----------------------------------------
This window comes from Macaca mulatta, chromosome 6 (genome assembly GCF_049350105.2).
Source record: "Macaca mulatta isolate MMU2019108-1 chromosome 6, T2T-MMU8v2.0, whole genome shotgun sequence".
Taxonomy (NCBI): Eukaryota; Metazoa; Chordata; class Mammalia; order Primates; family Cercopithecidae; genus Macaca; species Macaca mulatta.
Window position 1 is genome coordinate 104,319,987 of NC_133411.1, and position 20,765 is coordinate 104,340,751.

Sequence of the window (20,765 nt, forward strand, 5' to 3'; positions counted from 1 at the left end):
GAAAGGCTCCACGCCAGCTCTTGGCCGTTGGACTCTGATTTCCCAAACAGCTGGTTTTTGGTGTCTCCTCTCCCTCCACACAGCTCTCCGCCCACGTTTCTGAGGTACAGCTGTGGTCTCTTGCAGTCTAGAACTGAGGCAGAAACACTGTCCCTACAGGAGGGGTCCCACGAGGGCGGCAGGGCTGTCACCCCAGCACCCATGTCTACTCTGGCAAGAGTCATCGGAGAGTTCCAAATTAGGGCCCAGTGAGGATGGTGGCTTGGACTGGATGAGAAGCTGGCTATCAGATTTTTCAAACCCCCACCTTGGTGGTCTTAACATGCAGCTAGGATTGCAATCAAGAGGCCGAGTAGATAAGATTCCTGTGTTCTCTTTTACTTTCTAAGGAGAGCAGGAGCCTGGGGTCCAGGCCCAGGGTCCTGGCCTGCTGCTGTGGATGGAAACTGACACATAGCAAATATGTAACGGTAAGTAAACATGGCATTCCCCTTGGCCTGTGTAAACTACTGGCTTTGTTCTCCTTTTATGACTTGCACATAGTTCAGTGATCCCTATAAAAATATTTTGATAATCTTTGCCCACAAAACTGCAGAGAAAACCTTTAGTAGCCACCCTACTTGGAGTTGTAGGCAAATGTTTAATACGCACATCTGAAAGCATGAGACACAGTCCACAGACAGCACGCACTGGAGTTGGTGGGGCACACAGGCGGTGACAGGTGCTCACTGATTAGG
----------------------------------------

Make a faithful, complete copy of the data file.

This window comes from Macaca mulatta, chromosome 6 (genome assembly GCF_049350105.2).
Source record: "Macaca mulatta isolate MMU2019108-1 chromosome 6, T2T-MMU8v2.0, whole genome shotgun sequence".
Taxonomy (NCBI): Eukaryota; Metazoa; Chordata; class Mammalia; order Primates; family Cercopithecidae; genus Macaca; species Macaca mulatta.
Window position 1 is genome coordinate 104,319,987 of NC_133411.1, and position 20,765 is coordinate 104,340,751.

Sequence of the window (20,765 nt, forward strand, 5' to 3'; positions counted from 1 at the left end):
GAAAGGCTCCACGCCAGCTCTTGGCCGTTGGACTCTGATTTCCCAAACAGCTGGTTTTTGGTGTCTCCTCTCCCTCCACACAGCTCTCCGCCCACGTTTCTGAGGTACAGCTGTGGTCTCTTGCAGTCTAGAACTGAGGCAGAAACACTGTCCCTACAGGAGGGGTCCCACGAGGGCGGCAGGGCTGTCACCCCAGCACCCATGTCTACTCTGGCAAGAGTCATCGGAGAGTTCCAAATTAGGGCCCAGTGAGGATGGTGGCTTGGACTGGATGAGAAGCTGGCTATCAGATTTTTCAAACCCCCACCTTGGTGGTCTTAACATGCAGCTAGGATTGCAATCAAGAGGCCGAGTAGATAAGATTCCTGTGTTCTCTTTTACTTTCTAAGGAGAGCAGGAGCCTGGGGTCCAGGCCCAGGGTCCTGGCCTGCTGCTGTGGATGGAAACTGACACATAGCAAATATGTAACGGTAAGTAAACATGGCATTCCCCTTGGCCTGTGTAAACTACTGGCTTTGTTCTCCTTTTATGACTTGCACATAGTTCAGTGATCCCTATAAAAATATTTTGATAATCTTTGCCCACAAAACTGCAGAGAAAACCTTTAGTAGCCACCCTACTTGGAGTTGTAGGCAAATGTTTAATACGCACATCTGAAAGCATGAGACACAGTCCACAGACAGCACGCACTGGAGTTGGTGGGGCACACAGGCGGTGACAGGTGCTCACTGATTAGG